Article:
The Empathy Instinct
Empathy, easily definable without spelling it out, is like an emotional dopamine, especially in Ireland, where we are quick to react to a stranger’s plight – such as the corpse of a Syrian toddler washed up, face down, on a beach. And, like dopamine, empathy can have a short shelf life: closing our border to the thousands of Syrian refugees who undoubtedly would prefer our green pastures than the hell of Aleppo.
Empathy, writes Peter Bazalgette, who helped devise some of the biggest entertainment shows in recent British television history – Big Brother and Ready Steady Cook – is quite simply the inclination to understand others. ‘The ability to connect with and share another’s feelings.’ Empathy, it would seem, is the catalyst which enables us to act compassionately.
We take pride in an Irish naval’s rescue mission off the coasts of Italy and Africa because we empathise and sympathise with the refugees on overloaded boats, but not sufficiently to put a roof over their heads. So, quite frankly, empathy isn’t enough. It isn’t even a solution, but it is a start.
From birth we are susceptible to emotional contagion – a baby will cry at the sound of another’s wailing – but ultimately the capacity to empathise whilst growing is affected by toxic stress – emotional abuse – or an internal pot of gold– healthy emotional development.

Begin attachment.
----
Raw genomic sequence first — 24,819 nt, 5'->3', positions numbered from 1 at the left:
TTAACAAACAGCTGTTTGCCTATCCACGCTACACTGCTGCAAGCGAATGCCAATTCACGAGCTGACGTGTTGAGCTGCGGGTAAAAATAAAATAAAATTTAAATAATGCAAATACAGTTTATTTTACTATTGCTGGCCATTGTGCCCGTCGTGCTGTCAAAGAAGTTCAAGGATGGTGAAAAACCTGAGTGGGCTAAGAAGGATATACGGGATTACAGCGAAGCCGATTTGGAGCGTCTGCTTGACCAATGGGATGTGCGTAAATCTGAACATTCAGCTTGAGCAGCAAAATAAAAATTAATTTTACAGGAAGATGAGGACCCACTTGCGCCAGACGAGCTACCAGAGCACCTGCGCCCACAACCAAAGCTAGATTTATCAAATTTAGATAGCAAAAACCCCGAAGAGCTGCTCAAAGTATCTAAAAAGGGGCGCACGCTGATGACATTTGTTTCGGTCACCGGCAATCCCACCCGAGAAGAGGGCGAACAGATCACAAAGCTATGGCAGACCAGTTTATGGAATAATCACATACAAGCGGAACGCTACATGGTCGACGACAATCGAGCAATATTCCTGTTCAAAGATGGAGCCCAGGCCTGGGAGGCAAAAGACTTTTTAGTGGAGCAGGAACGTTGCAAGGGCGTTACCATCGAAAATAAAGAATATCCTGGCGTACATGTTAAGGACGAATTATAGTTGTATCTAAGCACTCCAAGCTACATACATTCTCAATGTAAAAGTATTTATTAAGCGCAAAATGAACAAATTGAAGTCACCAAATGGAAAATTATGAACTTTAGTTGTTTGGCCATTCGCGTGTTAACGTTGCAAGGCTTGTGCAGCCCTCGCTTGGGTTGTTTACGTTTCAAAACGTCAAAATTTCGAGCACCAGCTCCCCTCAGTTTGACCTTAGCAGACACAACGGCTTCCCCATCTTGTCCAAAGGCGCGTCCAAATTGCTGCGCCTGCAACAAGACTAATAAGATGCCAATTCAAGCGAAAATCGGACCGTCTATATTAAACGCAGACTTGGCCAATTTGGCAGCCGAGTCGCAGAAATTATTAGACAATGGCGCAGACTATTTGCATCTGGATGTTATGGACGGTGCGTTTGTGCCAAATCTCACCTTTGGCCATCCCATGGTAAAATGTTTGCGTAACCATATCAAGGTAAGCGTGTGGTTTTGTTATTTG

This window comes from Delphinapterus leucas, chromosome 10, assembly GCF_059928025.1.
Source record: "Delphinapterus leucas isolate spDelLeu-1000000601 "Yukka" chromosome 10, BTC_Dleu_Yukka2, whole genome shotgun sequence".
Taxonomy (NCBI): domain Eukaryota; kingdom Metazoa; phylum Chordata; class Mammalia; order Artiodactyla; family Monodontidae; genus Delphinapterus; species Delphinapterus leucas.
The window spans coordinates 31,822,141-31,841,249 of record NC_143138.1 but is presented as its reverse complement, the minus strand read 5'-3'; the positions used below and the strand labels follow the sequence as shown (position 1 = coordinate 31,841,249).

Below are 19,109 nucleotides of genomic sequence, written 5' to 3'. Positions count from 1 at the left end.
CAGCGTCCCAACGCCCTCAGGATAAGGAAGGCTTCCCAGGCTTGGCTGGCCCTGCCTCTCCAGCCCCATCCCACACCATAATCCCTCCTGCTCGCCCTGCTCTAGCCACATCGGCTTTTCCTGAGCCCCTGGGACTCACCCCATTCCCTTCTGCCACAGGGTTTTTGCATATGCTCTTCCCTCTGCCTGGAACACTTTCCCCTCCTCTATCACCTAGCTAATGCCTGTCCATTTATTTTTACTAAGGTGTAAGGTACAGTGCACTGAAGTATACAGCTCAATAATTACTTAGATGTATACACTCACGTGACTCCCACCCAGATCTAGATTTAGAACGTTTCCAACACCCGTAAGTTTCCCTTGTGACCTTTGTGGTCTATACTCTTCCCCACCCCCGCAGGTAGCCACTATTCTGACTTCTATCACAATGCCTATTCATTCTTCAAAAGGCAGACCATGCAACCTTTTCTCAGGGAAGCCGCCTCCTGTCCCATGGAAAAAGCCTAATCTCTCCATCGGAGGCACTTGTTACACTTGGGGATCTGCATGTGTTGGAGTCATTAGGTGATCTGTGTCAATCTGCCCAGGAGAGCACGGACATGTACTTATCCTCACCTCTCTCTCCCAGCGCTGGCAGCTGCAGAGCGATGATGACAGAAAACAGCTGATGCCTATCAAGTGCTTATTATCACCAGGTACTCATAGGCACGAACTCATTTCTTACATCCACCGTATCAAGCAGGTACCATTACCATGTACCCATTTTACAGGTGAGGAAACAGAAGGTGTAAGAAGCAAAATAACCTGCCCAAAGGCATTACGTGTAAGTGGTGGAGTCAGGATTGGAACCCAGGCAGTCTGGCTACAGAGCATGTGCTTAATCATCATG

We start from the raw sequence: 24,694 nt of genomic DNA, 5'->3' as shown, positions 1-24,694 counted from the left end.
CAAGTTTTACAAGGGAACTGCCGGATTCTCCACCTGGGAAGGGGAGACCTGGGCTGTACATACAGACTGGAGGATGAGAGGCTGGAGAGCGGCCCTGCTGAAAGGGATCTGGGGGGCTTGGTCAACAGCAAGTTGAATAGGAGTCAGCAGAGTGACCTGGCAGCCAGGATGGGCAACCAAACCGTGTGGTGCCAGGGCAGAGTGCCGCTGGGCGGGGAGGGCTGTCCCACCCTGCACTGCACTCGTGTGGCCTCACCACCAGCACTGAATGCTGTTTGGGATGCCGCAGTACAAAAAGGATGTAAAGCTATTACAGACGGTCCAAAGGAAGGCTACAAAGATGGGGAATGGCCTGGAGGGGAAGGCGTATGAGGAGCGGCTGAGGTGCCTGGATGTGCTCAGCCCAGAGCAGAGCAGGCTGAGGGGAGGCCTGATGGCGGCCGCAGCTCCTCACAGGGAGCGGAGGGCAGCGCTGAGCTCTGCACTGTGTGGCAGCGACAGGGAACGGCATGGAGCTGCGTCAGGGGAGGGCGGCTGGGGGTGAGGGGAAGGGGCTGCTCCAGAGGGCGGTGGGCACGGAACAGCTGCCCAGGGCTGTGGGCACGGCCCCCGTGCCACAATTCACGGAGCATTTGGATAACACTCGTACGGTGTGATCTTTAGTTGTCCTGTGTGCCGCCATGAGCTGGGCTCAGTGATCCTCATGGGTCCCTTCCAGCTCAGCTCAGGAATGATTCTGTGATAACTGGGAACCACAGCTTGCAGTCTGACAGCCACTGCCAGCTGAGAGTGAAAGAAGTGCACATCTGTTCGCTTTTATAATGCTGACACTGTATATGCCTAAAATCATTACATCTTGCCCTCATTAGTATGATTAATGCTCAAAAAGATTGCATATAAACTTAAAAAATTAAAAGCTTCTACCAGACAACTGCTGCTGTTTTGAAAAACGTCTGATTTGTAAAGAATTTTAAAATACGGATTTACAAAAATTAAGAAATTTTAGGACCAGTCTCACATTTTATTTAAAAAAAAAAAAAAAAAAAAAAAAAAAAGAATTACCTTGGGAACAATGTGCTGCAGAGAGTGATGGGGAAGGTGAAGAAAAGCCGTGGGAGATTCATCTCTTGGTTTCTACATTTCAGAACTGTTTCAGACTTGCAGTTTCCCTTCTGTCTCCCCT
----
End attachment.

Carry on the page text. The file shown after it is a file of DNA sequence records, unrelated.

Visiting a hospital recently, I was struck by three pregnant patients, in slippers and dressing gowns, puffing furiously on cigarettes, oblivious to the no smoking sign and indifferent to the damage to their babies. Is it stupidity or an absence of empathy? Where is their internal pot of gold for the as yet unborn?
Bazalgette’s book, naturally leaden with the research of others, including the omnipresent Simon Baron-Cohen, is insightful on digital dystopia: one in five children in Britain under the age of eleven has a Facebook account. Digital narcissism, writes Bazalgette, is all about the individual and what they are experiencing, regardless of how it affects the feelings of others.
Research predicts that the most digitally connected – one in five of teenagers in South Korea use their smart phone seven hours a day – will suffer digital dementia: the right side of the rain remains underdeveloped, leading to a diminution in cognitive abilities.
The antidote, believe it or not, is reading: poetry, novels, the telephone directory, The Echo, The Bush Telegraph, whatever: a chapter a day keeps the doctor away. ‘The empathy instinct is an idea whose time has come,’ believes Bazalgette. ‘It could be the most valuable resource in the world.’ Thus, in the final chapter, he mounts a passionate defence of arts (and popular culture) as a means of bridging the widening empathy gap.
Demonstrative of art’s capacity as an agent of change for good is the most articulate and impressive sentence in the book, by a poet almost 200 years dead, Shelley: ‘The great instrument of the moral good is the imagination, and poetry administers to the effect by acting upon the cause.’
In 2016, Waterstones experienced a doubling in profits in Ireland. Literature is back in fashion. Maybe the times are a changing.